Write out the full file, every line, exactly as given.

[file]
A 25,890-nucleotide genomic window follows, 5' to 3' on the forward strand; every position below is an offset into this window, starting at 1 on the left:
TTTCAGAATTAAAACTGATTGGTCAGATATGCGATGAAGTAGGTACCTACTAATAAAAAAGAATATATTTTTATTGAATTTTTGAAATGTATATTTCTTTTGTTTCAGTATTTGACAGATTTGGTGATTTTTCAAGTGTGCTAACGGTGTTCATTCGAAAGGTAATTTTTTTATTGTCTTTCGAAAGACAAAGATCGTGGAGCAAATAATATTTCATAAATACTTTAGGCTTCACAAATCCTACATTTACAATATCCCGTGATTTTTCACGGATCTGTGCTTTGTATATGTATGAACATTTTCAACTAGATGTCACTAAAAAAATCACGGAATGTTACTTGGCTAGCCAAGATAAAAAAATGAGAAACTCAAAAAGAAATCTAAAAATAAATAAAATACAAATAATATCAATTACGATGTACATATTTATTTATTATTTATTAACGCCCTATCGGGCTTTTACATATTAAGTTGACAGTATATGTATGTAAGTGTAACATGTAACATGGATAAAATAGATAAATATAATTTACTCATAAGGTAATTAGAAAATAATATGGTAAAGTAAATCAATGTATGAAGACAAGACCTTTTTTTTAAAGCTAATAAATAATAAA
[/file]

A 25,890-nucleotide genomic window follows, 5' to 3' on the forward strand; every position below is an offset into this window, starting at 1 on the left:
TTTCAGAATTAAAACTGATTGGTCAGATATGCGATGAAGTAGGTACCTACTAATAAAAAAGAATATATTTTTATTGAATTTTTGAAATGTATATTTCTTTTGTTTCAGTATTTGACAGATTTGGTGATTTTTCAAGTGTGCTAACGGTGTTCATTCGAAAGGTAATTTTTTTATTGTCTTTCGAAAGACAAAGATCGTGGAGCAAATAATATTTCATAAATACTTTAGGCTTCACAAATCCTACATTTACAATATCCCGTGATTTTTCACGGATCTGTGCTTTGTATATGTATGAACATTTTCAACTAGATGTCACTAAAAAAATCACGGAATGTTACTTGGCTAGCCAAGATAAAAAAATGAGAAACTCAAAAAGAAATCTAAAAATAAATAAAATACAAATAATATCAATTACGATGTACATATTTATTTATTATTTATTAACGCCCTATCGGGCTTTTACATATTAAGTTGACAGTATATGTATGTAAGTGTAACATGTAACATGGATAAAATAGATAAATATAATTTACTCATAAGGTAATTAGAAAATAATATGGTAAAGTAAATCAATGTATGAAGACAAGACCTTTTTTTTAAAGCTAATAAATAATAAA